Uncovering Communication Potential in Minimally-Verbal ASD (Phase II)
Over the past few decades there have been dramatic gains made in speech, language, auditory, and brain science, as well as digital signal processing, artificial intelligence, and human/brain-computer interfaces with resulting breakthroughs in modern communication technology. Yet there exists a huge gap in the application of these technologies in helping individuals who are minimally verbal with autism spectrum disorder (mv-ASD) discover their “own voice,” and learn to speak, or communicate through assistive devices. Some individuals with mv-ASD appear to have a rich world of “inner speech” including both content and emotion, yet there is little in the way of understanding why this population does not speak and of uncovering their inner emotional and conceptual world to give them a “voice.” Inner speech has long been hypothesized as an essential precursor to verbal and other forms of expression as early as in the seminal works of Leo Vygotsky (Language and Thought, 1934). It is thought to set the stage for later verbal expression of content and meaning.
In this effort, the researchers first seek to use advanced signal sensing and analysis technologies to characterize both vocal and behavioral means of expression and uncover the nature and locus of the communication deficits in individuals with mv-ASD. They will then use their advanced signal enhancement, human/brain-to-machine, and auditory and other sensory feedback technologies to stimulate the generation of speech.
A goal of this project is to bridge the communication technology gap by bringing together leading experts in the field: (1) the MGH Lurie Center for Autism/MGH Martinos Center for Brain Imaging with clinical experience in recruiting and characterizing a large ASD population, and in ASD speech protocol design and brain imaging, (2) the MIT Media Lab with its innovative real-time on-body sensing and interpreting of human neurophysiology, and (3) the MIT Lincoln Laboratory with its advanced speech and neuro-computational modeling and analysis methods and mobile off-body multi-modal platforms.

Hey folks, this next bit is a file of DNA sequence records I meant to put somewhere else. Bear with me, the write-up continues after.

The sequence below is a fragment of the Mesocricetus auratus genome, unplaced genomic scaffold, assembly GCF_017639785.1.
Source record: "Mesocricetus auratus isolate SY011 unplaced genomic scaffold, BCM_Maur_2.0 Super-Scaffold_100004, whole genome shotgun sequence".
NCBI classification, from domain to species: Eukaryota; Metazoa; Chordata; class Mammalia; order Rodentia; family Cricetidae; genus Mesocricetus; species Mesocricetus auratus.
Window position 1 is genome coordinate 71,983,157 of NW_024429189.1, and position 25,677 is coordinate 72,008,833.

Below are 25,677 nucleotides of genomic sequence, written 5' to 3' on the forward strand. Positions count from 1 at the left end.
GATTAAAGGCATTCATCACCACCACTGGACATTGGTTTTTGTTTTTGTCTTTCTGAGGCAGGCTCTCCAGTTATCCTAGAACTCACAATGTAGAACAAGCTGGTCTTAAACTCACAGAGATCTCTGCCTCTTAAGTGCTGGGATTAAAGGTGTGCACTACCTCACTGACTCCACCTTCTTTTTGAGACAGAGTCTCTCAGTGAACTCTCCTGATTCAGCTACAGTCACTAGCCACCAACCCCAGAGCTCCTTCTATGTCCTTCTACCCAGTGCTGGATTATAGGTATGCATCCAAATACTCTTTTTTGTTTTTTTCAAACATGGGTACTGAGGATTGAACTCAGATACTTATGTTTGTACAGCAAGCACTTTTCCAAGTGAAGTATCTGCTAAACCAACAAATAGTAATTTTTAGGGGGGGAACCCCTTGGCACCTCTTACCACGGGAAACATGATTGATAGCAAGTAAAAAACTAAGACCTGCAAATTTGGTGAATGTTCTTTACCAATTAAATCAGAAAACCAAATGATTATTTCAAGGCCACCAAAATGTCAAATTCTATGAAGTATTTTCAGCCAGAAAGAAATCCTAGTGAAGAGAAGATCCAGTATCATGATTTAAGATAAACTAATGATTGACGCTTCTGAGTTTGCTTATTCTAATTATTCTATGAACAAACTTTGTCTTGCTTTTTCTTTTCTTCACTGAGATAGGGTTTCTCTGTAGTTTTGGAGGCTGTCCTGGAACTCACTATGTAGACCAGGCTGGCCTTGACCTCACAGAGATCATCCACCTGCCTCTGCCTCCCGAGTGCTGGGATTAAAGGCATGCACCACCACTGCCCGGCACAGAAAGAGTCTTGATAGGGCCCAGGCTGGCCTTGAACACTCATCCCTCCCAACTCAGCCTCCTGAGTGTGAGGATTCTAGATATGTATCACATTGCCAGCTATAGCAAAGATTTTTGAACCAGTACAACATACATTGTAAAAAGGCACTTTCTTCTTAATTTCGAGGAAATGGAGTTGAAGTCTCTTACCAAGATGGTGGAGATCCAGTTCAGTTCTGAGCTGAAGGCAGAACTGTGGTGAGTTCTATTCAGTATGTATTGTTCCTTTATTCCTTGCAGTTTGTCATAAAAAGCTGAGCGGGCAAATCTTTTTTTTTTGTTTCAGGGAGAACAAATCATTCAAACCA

The researchers’ purpose in this project is to: (1) Conduct a rich characterization of the communication efforts of individuals with mv-ASD, (2) Assess the effects of various types of feedback (auditory, bone conduction, and haptic) on speech and language in mv-ASD, and (3) Apply the findings toward development of individually tailored speech processing algorithms for use in personalized devices to promote verbal communication. The specific aims focus on objective characterization using multi-modal data, collected with both on-body and off-body technology, with and without feedback to promote verbal and non-verbal communication. The larger vision of this four-year effort is to develop an empirical model of speech communication deficits in mv-ASD, that may be used in the development of personal devices for translating communicative intent into meaningful speech output.
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